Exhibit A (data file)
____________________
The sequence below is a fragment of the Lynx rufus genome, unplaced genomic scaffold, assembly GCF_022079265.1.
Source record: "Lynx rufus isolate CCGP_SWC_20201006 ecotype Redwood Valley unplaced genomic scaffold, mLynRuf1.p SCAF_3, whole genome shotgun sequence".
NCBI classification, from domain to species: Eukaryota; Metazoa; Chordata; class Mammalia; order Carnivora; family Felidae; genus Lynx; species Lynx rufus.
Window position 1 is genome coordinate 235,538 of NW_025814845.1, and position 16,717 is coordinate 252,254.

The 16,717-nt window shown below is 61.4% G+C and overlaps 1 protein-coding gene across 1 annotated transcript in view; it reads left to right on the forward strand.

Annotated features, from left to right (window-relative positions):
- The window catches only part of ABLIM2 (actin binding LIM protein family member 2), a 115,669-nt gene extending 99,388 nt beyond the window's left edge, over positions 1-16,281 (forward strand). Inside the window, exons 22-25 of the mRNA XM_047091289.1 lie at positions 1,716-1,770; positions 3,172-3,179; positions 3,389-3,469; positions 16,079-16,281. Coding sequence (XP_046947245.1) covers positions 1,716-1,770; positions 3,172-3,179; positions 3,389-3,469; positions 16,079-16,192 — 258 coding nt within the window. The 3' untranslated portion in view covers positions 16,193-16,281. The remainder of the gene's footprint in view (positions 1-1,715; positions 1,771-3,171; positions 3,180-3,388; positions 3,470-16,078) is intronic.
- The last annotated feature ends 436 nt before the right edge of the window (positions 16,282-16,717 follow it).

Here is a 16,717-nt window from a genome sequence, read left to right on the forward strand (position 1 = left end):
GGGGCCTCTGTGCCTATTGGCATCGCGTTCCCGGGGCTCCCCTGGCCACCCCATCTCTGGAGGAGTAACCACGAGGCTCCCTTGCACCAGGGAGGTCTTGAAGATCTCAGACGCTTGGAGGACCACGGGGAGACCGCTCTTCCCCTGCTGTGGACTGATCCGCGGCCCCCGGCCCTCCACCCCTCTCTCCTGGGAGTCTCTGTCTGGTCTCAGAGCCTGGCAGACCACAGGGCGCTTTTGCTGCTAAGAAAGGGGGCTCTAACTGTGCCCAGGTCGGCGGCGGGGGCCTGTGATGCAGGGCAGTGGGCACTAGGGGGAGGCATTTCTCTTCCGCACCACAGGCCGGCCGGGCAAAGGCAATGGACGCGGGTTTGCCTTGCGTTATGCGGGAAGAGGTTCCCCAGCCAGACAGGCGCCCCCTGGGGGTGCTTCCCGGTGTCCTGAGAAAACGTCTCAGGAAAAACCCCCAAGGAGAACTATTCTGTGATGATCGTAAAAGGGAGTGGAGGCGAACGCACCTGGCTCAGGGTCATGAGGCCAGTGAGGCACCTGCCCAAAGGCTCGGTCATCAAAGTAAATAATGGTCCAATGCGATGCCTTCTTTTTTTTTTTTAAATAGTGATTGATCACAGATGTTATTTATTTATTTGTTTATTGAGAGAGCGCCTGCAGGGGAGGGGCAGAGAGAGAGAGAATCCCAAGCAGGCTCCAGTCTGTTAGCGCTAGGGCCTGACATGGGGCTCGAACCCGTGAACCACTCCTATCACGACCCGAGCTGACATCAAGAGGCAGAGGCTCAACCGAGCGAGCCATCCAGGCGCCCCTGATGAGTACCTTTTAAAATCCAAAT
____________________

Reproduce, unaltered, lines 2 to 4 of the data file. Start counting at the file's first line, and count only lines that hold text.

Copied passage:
Source record: "Lynx rufus isolate CCGP_SWC_20201006 ecotype Redwood Valley unplaced genomic scaffold, mLynRuf1.p SCAF_3, whole genome shotgun sequence".
NCBI classification, from domain to species: Eukaryota; Metazoa; Chordata; class Mammalia; order Carnivora; family Felidae; genus Lynx; species Lynx rufus.
Window position 1 is genome coordinate 235,538 of NW_025814845.1, and position 16,717 is coordinate 252,254.